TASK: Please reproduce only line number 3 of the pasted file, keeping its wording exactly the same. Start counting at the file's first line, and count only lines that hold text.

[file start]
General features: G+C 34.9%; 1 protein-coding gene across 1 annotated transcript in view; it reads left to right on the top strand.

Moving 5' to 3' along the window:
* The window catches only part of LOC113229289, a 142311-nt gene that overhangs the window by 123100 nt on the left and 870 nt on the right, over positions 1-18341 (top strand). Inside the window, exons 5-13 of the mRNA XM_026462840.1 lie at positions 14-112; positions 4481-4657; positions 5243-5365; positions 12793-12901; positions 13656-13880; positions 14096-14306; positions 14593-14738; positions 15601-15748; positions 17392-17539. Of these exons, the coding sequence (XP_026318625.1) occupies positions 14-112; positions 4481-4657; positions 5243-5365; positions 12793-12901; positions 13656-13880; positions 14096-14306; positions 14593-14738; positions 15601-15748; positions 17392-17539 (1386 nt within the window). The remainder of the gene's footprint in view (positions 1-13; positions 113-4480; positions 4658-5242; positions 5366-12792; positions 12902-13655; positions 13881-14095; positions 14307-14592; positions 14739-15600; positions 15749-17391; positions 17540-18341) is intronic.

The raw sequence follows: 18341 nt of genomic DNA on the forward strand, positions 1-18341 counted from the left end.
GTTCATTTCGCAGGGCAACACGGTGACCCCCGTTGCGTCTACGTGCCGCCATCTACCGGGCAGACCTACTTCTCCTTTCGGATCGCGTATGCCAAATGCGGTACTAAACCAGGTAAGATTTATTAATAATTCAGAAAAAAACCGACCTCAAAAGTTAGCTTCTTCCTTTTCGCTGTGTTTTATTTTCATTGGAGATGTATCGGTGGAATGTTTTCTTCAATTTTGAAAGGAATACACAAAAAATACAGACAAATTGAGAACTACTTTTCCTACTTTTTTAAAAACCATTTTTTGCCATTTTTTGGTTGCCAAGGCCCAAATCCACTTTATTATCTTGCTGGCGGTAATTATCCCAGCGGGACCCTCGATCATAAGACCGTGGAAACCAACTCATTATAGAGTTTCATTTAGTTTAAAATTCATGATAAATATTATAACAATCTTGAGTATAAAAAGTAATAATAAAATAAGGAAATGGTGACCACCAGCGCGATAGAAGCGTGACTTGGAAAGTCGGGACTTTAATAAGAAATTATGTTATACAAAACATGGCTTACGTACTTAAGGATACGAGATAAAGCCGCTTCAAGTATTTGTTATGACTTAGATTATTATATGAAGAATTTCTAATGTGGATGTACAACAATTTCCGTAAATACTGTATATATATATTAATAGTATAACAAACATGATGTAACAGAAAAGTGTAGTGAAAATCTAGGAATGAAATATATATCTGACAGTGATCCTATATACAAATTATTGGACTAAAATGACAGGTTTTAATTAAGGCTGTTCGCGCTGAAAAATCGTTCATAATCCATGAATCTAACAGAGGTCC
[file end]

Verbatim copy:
* The window catches only part of LOC113229289, a 142311-nt gene that overhangs the window by 123100 nt on the left and 870 nt on the right, over positions 1-18341 (top strand). Inside the window, exons 5-13 of the mRNA XM_026462840.1 lie at positions 14-112; positions 4481-4657; positions 5243-5365; positions 12793-12901; positions 13656-13880; positions 14096-14306; positions 14593-14738; positions 15601-15748; positions 17392-17539. Of these exons, the coding sequence (XP_026318625.1) occupies positions 14-112; positions 4481-4657; positions 5243-5365; positions 12793-12901; positions 13656-13880; positions 14096-14306; positions 14593-14738; positions 15601-15748; positions 17392-17539 (1386 nt within the window). The remainder of the gene's footprint in view (positions 1-13; positions 113-4480; positions 4658-5242; positions 5366-12792; positions 12902-13655; positions 13881-14095; positions 14307-14592; positions 14739-15600; positions 15749-17391; positions 17540-18341) is intronic.